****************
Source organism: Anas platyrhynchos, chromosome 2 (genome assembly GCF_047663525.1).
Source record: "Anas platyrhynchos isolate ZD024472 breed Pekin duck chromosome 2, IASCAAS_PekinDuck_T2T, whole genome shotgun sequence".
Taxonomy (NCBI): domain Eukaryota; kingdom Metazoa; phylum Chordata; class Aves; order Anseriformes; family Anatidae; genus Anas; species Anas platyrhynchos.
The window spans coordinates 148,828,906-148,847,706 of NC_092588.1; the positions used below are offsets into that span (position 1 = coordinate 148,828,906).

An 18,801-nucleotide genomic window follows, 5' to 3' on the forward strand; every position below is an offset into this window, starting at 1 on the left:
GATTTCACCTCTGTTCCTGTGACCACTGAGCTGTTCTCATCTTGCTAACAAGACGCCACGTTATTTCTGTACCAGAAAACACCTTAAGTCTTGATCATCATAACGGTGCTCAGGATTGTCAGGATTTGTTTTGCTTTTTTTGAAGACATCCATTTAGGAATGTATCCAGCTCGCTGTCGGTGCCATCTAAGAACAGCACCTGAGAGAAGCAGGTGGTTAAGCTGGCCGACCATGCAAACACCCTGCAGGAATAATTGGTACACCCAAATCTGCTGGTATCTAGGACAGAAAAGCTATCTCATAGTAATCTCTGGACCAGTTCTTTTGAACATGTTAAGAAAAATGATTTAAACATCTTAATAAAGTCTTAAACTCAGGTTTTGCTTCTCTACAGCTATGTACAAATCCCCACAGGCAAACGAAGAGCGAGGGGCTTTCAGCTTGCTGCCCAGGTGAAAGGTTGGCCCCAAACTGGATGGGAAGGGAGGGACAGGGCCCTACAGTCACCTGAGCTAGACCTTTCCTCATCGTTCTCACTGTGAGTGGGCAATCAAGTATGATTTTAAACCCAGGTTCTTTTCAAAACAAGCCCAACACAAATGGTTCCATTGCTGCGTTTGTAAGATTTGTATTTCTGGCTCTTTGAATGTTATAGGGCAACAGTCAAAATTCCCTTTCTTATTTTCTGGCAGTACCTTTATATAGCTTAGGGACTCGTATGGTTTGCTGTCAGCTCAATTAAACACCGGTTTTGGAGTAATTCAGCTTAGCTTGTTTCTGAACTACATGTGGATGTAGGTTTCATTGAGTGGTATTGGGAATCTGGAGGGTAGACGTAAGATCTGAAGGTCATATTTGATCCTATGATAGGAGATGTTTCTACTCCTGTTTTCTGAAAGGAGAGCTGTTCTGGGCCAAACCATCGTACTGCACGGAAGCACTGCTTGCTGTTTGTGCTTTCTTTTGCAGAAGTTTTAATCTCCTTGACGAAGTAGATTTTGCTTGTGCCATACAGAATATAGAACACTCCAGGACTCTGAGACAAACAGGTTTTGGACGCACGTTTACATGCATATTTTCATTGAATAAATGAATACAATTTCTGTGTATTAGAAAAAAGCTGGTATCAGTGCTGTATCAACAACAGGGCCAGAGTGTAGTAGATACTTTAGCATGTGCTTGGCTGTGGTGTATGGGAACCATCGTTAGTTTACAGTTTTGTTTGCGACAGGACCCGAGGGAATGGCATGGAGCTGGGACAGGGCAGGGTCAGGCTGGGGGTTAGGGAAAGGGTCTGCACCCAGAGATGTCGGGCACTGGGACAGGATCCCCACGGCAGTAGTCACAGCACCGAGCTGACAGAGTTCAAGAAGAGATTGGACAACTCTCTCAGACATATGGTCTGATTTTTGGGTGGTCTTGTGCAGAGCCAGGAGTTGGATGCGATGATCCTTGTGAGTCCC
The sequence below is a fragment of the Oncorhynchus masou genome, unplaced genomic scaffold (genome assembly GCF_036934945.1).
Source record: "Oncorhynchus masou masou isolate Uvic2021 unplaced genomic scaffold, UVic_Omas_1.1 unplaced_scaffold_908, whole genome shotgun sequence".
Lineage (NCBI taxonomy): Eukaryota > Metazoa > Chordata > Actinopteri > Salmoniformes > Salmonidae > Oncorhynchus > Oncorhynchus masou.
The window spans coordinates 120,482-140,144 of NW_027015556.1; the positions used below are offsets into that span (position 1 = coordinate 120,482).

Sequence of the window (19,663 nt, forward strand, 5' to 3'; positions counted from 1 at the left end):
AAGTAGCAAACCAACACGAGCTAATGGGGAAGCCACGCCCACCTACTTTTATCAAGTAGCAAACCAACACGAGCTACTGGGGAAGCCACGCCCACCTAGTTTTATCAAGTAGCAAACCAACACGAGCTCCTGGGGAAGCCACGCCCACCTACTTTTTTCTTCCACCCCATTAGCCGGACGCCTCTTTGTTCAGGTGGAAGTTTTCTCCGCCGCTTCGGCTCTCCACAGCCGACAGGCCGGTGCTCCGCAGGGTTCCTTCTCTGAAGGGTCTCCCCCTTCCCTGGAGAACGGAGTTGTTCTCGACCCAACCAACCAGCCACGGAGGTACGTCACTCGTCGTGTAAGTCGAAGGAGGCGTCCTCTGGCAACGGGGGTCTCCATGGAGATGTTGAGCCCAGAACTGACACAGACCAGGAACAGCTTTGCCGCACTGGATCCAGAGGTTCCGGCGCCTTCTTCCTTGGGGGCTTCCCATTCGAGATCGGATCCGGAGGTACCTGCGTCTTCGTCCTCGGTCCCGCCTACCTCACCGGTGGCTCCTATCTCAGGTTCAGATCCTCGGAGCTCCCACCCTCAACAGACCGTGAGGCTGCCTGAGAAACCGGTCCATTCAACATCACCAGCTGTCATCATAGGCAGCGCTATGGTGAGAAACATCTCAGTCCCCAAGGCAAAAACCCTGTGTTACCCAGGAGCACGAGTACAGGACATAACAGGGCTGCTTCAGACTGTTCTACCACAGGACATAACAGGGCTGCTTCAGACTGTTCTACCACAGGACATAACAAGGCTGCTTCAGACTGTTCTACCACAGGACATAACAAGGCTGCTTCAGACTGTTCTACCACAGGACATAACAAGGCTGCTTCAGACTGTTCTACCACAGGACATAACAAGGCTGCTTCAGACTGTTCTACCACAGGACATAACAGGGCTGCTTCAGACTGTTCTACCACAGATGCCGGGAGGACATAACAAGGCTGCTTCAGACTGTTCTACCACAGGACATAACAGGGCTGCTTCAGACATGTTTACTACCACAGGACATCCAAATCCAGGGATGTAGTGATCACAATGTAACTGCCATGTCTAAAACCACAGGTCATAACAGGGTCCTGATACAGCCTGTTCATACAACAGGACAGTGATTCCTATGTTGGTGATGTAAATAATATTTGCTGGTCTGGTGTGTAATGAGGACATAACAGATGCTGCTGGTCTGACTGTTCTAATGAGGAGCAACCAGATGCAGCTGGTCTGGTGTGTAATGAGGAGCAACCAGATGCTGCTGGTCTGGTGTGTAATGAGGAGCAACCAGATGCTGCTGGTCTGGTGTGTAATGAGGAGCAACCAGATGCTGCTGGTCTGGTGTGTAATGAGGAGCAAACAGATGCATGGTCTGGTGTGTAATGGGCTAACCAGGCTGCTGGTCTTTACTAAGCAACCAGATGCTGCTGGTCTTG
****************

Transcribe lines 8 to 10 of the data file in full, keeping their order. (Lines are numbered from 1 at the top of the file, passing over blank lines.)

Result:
Source record: "Oncorhynchus masou masou isolate Uvic2021 unplaced genomic scaffold, UVic_Omas_1.1 unplaced_scaffold_908, whole genome shotgun sequence".
Lineage (NCBI taxonomy): Eukaryota > Metazoa > Chordata > Actinopteri > Salmoniformes > Salmonidae > Oncorhynchus > Oncorhynchus masou.
The window spans coordinates 120,482-140,144 of NW_027015556.1; the positions used below are offsets into that span (position 1 = coordinate 120,482).